May 8, 2006
From: Pat Baird , Tequesta, Fl
Sent: April 26, 2006
To: Mr. William Gradison, PCAOB
Subject: File NO. 4-511
Note: I have worked in the insurance industry for 25 years first, as an underwriter for an A+ rated mutual insurer, and then as a marketing rep for an international stock company. I have also served as a Business Broker for 12 years. I am now employed as a healthcare employee benefits consultant, serving clients in the state of Florida.
In the Senate Banking Committee Hearing of April 25, 2006, Senator Paul Sarbanes stressed the need for adequate internal controls. He added that the system of internal controls had to be certified as being adequate, to ensure that it wasnt a phony system. Unfortunately, the current system of healthcare internal controls could be described as phony.
Many publicly traded corporations are attempting to reduce costs by providing self-funded healthcare plans for their employees. These companies pay their employees hospital expenses directly, rather than paying insurance premiums. Most firms hire a Third Party Administrator (TPA) to pay the bills.
TPAs pay claims from UB92s (summary bills), which list the total charges for each department. Given that the UB92 format does not provide billing detail, any improper and/or fraudulent charges are impossible to detect.
Most corporations are not aware that they are being overcharged and, in fact, are not aware of the correct reimbursement rates.
This obvious fiduciary breach has a deleterious effect on employees and retirees, as their co-pays include a portion (usually 20%) of these overcharges. Of course, the system is also damaging to shareholders, as overpayments come right off the bottom line.
In the April 25 Senate Banking Committee meeting, SEC Chairman Chris Coxs stated goals included enhancing corporate responsibility and protecting investors. Senator Chris Dodd expressed a goal of making 404 work and eliminating fraud. Senator Charles Schumer stressed the need for maximum transparency.
Senator Sarbanes mentioned that some of the worst abuses in internal controls occurred in smaller companies. In my own practice, I have seen significant overbilling of health plan members in companies with fewer than 1,000 employees. For example, a Florida hospital charged a health plan $27,700.75 for an employees hospitalization. The TPA was prepared to pay the claim, as billed. After the detailed billing was reviewed by an independent auditor, the correct charges were determined to be $10,045.55. In this single case, the publicly traded corporate health plan was overcharged by $17,655.20.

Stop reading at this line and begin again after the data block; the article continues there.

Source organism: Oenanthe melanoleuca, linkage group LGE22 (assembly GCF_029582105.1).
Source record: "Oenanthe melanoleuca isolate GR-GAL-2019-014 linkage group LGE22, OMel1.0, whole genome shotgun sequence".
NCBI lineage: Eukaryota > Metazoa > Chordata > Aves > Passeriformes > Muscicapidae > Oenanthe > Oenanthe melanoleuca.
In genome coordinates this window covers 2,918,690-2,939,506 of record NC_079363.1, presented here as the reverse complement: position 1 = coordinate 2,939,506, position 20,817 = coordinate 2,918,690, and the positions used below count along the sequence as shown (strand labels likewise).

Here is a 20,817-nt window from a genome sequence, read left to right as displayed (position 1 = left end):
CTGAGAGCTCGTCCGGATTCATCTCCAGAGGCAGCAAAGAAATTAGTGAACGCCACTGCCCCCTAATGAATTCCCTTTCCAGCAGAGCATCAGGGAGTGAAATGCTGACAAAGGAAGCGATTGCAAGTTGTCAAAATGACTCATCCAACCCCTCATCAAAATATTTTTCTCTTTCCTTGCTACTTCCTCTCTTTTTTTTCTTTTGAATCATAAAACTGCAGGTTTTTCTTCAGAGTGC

I personally have not seen a correct hospital bill (from a self-funded plan) in Florida in over a year. Every day, hospitals submit bills that include excessive charges. Whenever I see a bill with a $10,000 overcharge, I know that the employee will receive an Explanation of Benefits that includes $2,000 that the employee doesnt owe.
If a companys internal control system is missing 90% of the excessive charges that appear in its health plan billing, the system is not consistent with Sarbanes-Oxley.
Given that employees are normally paying 20% of such overcharges I believe this is one of the most critical internal control issues that the PCAOB should address.
1) Require all publicly traded corporations with self-funded health plans to have a list of hospital prices (to be supplied by the TPA). This information should be available to all employees.
2) Require TPAs to secure detailed, itemized billing for health benefit invoices amounting to $1,000 or more.
3) Provide specific guidelines for the verification of employee hospital billing (including detailed billing).
4) Require corporations to use the same system of checks and balances to review healthcare billing that they use to review other corporate expenses.
5) Require Audit Committee members to take a proactive approach to eliminating employee benefit accounting healthcare fraud.
By improving the system of healthcare billing, we would accomplish many of the internal control goals expressed by Senator Sarbanes and the Senate Banking Committee. The end result would be a reduction in healthcare costs for corporations, employees, and retirees increased earnings per share and enhanced shareholder value.